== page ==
We gather here this morning because not long ago, some people had a mission to begin a UU congregation in Fremont. My congregation was one of the ones that felt sent, that felt its mission required it to support new churches. The district also saw it as its mission to call together a liberal religious community in this place. Most of all, it was the mission of a small number of tireless, visionary people: people who took the risk and set out on the journey whose end they could not see, but which they envisioned and longed for. I know some of you are here. Do you remember the vision? Do you recall the mission, why you couldn't stay where you were, without a church to call your own, but were sent to a better place, a place you would build yourselves and with others? I think I know what it was, not only because I'm on the same mission, but because I see it here in this community and hear it in the stories you have told me, in the pride and joy of your voices when you talk about Mission Peak.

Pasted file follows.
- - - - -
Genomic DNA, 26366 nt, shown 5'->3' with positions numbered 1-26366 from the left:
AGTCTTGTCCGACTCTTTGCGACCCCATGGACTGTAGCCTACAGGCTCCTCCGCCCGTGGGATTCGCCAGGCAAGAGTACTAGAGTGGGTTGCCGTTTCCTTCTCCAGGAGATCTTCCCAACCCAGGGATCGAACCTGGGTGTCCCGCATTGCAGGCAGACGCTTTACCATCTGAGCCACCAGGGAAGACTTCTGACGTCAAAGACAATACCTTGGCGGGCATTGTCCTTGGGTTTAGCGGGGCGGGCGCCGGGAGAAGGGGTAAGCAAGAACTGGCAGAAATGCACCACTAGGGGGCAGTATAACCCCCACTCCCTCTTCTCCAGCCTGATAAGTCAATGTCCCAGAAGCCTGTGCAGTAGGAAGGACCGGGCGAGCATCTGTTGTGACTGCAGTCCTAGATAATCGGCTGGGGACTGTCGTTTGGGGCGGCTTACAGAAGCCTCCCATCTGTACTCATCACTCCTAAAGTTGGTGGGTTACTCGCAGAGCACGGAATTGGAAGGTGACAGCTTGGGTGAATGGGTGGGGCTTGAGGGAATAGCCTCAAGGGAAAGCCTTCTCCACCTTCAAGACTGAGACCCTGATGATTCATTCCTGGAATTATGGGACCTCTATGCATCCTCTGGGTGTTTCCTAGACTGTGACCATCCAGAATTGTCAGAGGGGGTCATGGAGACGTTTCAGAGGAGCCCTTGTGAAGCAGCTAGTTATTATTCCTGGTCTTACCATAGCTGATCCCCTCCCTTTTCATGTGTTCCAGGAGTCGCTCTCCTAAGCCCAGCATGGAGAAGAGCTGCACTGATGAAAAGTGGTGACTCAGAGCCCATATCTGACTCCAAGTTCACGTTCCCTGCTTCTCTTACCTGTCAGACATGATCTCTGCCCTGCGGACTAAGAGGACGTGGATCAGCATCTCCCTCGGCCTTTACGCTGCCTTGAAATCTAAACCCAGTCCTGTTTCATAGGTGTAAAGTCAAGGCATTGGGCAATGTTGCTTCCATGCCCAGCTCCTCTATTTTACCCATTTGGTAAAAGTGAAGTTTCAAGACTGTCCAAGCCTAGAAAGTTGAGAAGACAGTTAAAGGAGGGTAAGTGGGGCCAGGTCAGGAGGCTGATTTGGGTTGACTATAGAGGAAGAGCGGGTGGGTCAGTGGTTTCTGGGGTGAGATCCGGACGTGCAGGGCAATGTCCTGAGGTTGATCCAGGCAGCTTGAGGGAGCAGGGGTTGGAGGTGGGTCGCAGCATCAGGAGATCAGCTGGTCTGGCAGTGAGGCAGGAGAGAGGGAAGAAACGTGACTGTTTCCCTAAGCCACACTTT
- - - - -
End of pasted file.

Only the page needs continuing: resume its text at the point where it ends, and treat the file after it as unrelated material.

The mission was, and is, to be a place where you, and everyone who wants to enter these doors, can bring your whole selves: your reason as well as your feelings, your body as well as your spirit, your doubts and questions as well as your faith.

    The mission was, and is, to live religion, not just preach it: to practice the compassion of the Buddha and to burn for justice for the downtrodden like Jesus, to insist upon freedom like the Israelites leaving Egypt, to carry out the vision of Emerson and Thoreau and Parker and Brown and all our prophets. To heed the cry of the earth by planting 150 trees at Quarry Lakes. To enact justice by insisting upon the right of all of us to love whomever we will and marry whomever we love.